President Shirley Ann Jackson has announced the appointment of Curt Breneman as acting dean for the School of Science. The appointment of Breneman is effective June 1, and he will serve as the acting dean until a dean of science is named. “Dr. Breneman will report to me for strategic oversight of the School of Science and to Provost Prabhat Hajela for the day-to-day academic and administrative operations,” President Jackson said in making the announcement. “Dr. Breneman will serve as a member of the Dean’s Council, and will meet regularly with me to discuss progress toward the School of Science FY’15 Performance Plan initiatives.”
Breneman, a full professor in the School of Science, joined Rensselaer in 1989, and was appointed as head of the Department of Chemistry and Chemical Biology in 2012. Breneman’s research is in the field of computational chemistry and predictive cheminformatics, with emphasis on both computational drug discovery methodology and materials informatics methods. His materials informatics work led to his appointment as an adviser to the White House Office of Science and Technology Policy/National Institute of Standards in Technology Materials Genome Initiative program.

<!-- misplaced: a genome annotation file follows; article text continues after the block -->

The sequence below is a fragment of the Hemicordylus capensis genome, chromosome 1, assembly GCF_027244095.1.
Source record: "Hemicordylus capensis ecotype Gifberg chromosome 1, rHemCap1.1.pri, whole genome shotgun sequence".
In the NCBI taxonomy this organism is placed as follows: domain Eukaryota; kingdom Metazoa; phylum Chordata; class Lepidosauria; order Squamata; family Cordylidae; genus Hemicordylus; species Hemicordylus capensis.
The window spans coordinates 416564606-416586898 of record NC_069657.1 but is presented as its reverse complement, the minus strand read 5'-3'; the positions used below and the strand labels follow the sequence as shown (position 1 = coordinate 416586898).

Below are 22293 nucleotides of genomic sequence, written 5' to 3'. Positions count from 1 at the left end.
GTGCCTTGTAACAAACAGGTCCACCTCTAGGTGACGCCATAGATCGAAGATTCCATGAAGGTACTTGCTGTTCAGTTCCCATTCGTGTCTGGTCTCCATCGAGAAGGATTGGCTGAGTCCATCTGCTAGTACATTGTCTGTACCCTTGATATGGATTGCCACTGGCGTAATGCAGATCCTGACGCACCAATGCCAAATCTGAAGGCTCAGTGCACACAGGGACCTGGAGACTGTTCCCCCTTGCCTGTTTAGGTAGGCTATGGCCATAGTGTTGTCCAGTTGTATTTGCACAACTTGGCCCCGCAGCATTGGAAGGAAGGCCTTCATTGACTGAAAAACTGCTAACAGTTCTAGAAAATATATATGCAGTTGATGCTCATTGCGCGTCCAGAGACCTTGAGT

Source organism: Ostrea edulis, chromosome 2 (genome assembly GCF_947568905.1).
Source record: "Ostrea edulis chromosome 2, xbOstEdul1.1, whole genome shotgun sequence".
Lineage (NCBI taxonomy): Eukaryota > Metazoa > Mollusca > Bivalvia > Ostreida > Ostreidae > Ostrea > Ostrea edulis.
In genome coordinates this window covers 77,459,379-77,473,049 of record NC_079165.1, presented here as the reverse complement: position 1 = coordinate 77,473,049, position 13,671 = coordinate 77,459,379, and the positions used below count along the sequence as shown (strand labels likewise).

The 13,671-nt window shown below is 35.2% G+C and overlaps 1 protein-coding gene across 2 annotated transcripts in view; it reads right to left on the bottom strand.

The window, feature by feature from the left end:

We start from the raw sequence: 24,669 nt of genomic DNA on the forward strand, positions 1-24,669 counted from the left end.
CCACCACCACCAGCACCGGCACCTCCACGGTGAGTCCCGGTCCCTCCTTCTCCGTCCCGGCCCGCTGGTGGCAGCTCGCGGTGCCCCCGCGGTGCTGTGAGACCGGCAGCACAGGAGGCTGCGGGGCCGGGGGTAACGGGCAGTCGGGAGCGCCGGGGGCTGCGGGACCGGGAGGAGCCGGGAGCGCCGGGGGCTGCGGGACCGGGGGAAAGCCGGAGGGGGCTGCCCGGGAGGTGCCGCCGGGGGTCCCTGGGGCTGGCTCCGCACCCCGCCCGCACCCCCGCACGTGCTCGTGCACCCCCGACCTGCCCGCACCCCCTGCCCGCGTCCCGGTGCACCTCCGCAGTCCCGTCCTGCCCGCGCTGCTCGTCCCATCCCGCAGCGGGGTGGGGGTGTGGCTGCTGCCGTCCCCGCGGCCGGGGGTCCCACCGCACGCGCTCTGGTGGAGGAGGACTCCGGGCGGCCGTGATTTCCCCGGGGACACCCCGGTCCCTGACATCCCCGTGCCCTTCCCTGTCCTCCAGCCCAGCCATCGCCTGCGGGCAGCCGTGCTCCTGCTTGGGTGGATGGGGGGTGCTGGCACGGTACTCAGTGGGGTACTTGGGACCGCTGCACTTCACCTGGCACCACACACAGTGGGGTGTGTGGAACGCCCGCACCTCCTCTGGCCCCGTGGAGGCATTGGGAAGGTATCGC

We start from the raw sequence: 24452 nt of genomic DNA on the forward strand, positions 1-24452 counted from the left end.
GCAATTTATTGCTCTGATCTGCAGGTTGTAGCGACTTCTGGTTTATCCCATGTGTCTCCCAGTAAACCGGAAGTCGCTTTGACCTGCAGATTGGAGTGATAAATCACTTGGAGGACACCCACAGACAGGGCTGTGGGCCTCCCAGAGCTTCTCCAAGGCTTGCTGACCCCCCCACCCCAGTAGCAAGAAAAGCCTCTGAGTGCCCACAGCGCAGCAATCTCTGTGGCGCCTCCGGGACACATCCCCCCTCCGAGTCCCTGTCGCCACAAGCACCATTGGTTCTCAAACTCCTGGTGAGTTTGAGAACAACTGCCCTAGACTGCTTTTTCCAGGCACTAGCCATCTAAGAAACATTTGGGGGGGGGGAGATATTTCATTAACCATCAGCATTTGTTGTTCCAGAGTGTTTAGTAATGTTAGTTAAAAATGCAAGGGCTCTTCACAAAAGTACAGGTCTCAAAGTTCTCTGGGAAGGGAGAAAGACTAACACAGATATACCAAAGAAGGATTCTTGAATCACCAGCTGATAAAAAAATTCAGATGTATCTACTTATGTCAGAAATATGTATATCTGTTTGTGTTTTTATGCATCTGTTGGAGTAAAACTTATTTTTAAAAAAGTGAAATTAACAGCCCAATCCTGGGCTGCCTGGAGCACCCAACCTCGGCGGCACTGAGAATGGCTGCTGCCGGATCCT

Breneman has published more than 100 journal articles, 16 book chapters, and numerous refereed conference proceedings, and holds a patent on his molecular property descriptor technology (“PEST”),which has been licensed by several major pharmaceutical companies. His “RS-Predictor” drug metabolism method is currently in use across the drug discovery industry, and his “YAMS” materials informatics software has been supported by the Office of Naval Research (ONR) and licensed by a major aerospace company. Breneman’s “CHELPG” atomic charge algorithm was used to parameterize several major molecular force-fields and is an integral part of the Gaussian series of quantum mechanical software, which is used by thousands of universities and companies worldwide.
Breneman is a fellow of the American Chemical Society (ACS) and served the ACS Division of Computers in Chemistry as both treasurer/fundraiser for 10 years, and then as chair of the division in 2010.
Breneman received his B.S. in chemistry from UCLA and his Ph.D. from the University of California at Santa Barbara for his work in physical organic chemistry. Immediately prior to joining Rensselaer, Breneman performed postdoctoral research at Yale University in the field of theoretical and computational chemistry.